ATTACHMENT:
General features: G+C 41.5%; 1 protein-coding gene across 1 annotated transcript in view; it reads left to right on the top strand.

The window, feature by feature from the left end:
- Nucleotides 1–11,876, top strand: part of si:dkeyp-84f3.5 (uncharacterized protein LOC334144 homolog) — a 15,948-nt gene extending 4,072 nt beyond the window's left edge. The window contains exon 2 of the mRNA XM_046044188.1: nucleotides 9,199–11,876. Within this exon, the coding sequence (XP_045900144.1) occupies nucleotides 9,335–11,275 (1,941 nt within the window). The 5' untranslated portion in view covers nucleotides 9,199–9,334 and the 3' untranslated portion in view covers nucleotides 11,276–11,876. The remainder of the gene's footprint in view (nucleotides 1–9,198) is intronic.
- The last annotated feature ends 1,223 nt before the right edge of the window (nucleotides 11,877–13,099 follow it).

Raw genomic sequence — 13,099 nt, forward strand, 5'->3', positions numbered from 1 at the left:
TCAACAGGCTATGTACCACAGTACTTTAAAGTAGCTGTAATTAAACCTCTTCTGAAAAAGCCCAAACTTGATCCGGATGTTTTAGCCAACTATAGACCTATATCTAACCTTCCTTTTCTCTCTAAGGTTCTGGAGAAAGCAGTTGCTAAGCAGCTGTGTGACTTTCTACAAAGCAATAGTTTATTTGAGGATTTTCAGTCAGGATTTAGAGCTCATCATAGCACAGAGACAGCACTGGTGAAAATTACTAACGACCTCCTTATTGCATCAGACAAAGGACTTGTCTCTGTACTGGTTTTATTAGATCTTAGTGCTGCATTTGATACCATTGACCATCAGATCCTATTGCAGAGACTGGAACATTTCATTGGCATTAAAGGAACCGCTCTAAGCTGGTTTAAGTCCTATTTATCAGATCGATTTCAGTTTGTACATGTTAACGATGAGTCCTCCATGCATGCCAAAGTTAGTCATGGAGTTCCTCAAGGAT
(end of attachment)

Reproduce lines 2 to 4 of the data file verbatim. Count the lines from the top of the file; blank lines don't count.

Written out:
The window, feature by feature from the left end:
- Nucleotides 1–11,876, top strand: part of si:dkeyp-84f3.5 (uncharacterized protein LOC334144 homolog) — a 15,948-nt gene extending 4,072 nt beyond the window's left edge. The window contains exon 2 of the mRNA XM_046044188.1: nucleotides 9,199–11,876. Within this exon, the coding sequence (XP_045900144.1) occupies nucleotides 9,335–11,275 (1,941 nt within the window). The 5' untranslated portion in view covers nucleotides 9,199–9,334 and the 3' untranslated portion in view covers nucleotides 11,276–11,876. The remainder of the gene's footprint in view (nucleotides 1–9,198) is intronic.
- The last annotated feature ends 1,223 nt before the right edge of the window (nucleotides 11,877–13,099 follow it).